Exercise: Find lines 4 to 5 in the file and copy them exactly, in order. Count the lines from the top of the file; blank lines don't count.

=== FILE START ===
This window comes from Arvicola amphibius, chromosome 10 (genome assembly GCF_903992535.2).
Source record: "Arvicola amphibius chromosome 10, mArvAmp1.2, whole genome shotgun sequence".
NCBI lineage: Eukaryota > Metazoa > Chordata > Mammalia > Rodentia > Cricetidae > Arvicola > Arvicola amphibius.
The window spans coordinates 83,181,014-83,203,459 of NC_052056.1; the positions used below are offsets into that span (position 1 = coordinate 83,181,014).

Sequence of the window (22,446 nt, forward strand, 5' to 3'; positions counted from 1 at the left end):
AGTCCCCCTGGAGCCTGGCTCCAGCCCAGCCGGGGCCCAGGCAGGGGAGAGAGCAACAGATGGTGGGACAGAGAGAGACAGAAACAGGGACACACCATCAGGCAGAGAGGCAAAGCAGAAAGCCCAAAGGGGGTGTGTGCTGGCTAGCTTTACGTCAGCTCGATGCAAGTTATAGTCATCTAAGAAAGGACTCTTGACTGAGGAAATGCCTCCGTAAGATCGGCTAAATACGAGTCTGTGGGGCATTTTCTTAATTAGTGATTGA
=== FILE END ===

The window spans coordinates 83,181,014-83,203,459 of NC_052056.1; the positions used below are offsets into that span (position 1 = coordinate 83,181,014).

Sequence of the window (22,446 nt, forward strand, 5' to 3'; positions counted from 1 at the left end):